So although I welcome the NSB reports, and the first one is certainly an excellent document, I don't think this is broad enough. I think a Presidential-level report perhaps written in OST would be the appropriate vehicle.
I would like finally to take a moment, if I may to raise one other point which is of a corollary nature, perhaps. It is one of my favorite theses at the present time, that we need to pay much closer attention to the basic research-applied research linkage than we have yet managed to do. And I think the Department of Research and Higher Education might be the place to do this. And that is the connection that leads me to mention that at this point.
The purpose of having an applied science division in this department would not be to duplicate or supersede the applied science tied directly to ongoing agency missions, but (1), to create a locus for the fundamental exploration of the basic-applied research relationship, and (2), to engage in and sponsor exploratory applied research in areas not yet ripe for mission-oriented agency development.
The basic researchers, it seems to me, have been much too purist. And I think NSF has been much too purist. They have not wanted to be sullied, as it were, by contact with applied science, and with the occasional exception of a Teller who is going round the country in recent years plumping on the need to interest graduate students in applied science, I think very correctly—with the exception of a Teller the university scientists just don't want to have anything to do with this and NSF is their reflection, so it doesn't want to have anything to do with it. I think even though it has a mandate for applied science under the 1968 amendments, the statements that Dr. Haworth and others have made publicly suggest to me a far too limited view and concept they are taking of this applied science dimension. And I would like to see it strengthened considerably, and I think a bureau
level section of the proposed Department of Research and Higher Education could do research itself, or sponsor research on how we go from basic to applied, and perhaps do some laboratory work in the sense of picking out particular areas of basic research, monitoring the papers that are coming out, and seeing if they can't speed up the processes of application.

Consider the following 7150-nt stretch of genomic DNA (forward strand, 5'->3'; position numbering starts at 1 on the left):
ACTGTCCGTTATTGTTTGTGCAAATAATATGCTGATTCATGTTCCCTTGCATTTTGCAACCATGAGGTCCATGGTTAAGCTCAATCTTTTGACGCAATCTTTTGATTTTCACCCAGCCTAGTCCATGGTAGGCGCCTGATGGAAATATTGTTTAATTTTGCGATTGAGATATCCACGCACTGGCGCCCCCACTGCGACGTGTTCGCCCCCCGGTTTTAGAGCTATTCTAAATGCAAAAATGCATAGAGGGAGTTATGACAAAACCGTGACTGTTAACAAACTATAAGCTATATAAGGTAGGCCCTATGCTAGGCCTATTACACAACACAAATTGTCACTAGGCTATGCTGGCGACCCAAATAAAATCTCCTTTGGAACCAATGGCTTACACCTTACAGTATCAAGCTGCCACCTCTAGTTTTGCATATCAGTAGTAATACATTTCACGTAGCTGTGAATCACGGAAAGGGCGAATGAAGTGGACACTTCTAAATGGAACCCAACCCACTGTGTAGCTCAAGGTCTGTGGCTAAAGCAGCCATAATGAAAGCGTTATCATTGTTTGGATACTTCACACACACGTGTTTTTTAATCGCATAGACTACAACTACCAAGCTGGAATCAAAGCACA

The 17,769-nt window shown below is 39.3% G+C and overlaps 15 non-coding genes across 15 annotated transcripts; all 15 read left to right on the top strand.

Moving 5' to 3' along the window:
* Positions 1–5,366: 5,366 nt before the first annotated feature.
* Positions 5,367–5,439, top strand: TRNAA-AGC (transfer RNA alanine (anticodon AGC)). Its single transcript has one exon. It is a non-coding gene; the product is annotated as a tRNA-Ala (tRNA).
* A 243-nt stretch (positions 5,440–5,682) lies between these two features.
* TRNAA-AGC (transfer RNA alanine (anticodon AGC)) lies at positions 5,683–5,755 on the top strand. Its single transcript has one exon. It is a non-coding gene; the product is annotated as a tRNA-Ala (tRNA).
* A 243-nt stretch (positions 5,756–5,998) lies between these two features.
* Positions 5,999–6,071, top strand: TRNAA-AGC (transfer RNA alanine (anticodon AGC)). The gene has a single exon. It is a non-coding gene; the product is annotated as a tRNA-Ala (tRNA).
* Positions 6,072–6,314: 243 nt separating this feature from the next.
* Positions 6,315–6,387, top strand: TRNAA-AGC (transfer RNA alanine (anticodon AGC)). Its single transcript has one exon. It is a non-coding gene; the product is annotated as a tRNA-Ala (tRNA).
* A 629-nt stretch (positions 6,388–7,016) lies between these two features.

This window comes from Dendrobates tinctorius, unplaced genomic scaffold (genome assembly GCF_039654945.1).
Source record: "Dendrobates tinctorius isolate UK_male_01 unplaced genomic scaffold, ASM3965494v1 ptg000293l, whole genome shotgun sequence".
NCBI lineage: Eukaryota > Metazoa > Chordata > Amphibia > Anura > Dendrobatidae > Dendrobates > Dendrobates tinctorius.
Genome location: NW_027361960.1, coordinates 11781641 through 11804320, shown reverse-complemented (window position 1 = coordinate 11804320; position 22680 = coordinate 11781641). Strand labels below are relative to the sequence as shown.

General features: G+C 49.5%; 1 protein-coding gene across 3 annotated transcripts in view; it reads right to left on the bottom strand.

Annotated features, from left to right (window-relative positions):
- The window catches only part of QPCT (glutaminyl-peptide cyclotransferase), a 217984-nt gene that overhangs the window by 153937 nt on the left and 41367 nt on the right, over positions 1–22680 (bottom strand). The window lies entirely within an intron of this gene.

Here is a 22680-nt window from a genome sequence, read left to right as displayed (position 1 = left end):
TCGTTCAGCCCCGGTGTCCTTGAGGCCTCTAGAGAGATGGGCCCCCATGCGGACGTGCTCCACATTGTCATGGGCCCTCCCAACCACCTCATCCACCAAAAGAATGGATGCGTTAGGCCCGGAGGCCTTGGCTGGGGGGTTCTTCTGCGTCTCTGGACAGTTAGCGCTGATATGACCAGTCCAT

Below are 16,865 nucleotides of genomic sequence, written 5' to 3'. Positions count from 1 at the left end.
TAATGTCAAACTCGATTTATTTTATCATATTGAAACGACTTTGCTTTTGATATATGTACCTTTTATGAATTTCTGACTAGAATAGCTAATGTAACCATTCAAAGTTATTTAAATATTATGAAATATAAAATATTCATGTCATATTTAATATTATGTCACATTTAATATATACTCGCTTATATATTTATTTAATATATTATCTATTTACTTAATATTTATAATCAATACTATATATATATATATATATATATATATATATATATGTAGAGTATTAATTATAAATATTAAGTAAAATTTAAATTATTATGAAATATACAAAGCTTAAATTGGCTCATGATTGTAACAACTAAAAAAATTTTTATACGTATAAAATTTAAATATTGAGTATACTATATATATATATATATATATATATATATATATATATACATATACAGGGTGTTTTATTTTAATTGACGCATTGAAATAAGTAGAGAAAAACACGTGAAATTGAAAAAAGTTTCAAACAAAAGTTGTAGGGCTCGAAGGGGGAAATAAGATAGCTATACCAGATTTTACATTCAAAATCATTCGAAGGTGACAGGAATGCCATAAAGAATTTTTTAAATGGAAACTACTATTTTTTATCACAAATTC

The scientists have always wanted research to be supported for its own sake. I don't think the Government does support research for its own sake, in an esthetic way, and I don't think it should. We need to emphasize the practical application of our scientific research more than we have done, and importantly to achieve this, we need to find out more about how we go from basic to applied to link those two communities more closely.
With the exception of those final remarks on applied science, what I have tried to do is focus on one segment of the science activities field that I think is exceptionally ripe for centralization, that is the basic research-higher education portion of the spectrum. Beyond that, as I say, I am more skeptical about either the possibility of or the need for organizational centralization at this time, but I do not think a centralization piece of legislation in the form of a statement of national purpose regarding science and technology would be very much in order. And I would just like to say that I very much welcome these hearings. I think it is an appropriate time to reopen this question of a Department of Science. It is now 10 years, approximately, since we looked at it closely. I think the circumstances in which we are looking at it are quite different from a decade ago; that we have perhaps a more realistic vehicle, that things have settled down a bit now and we can see where the dust is settling and maybe we can really do something to centralize part of the spectrum that will enable us to make better decisions in science policy. And that is, of course, the purpose of the whole game.
STATEMENT OF DON K. PRICE, DEAN, JOHN F. KENNEDY SCHOOL
OF GOVERNMENT, HARVARD UNIVERSITY
Dean PRICE. Mr. Chairman, I want to thank the committee very much for its invitation to me to appear today. Since I have been a member of its Research Management Advisory Panel which, as this Report on Centralization of Federal Science Activities states, had some share in the discussions that preceded the preparation of this first-rate report, I did not think I could make any additional contribution in writing. I am happy to have the chance to make a few comments on what seem to me the leading problems here for the committee and for the Government generally in the organization of science.
Since you added to my assignment, Mr. Chairman, an injunction to summarize, I am glad that there isn't much of a disagreement to deal with. I don't have any considerable quarrel with either of my two colleagues here, and I find a very remarkable coherence of point of view. Obviously, when you get into detailed practical decisions, we tend to differ. But the degree of our agreement on a general approach seems to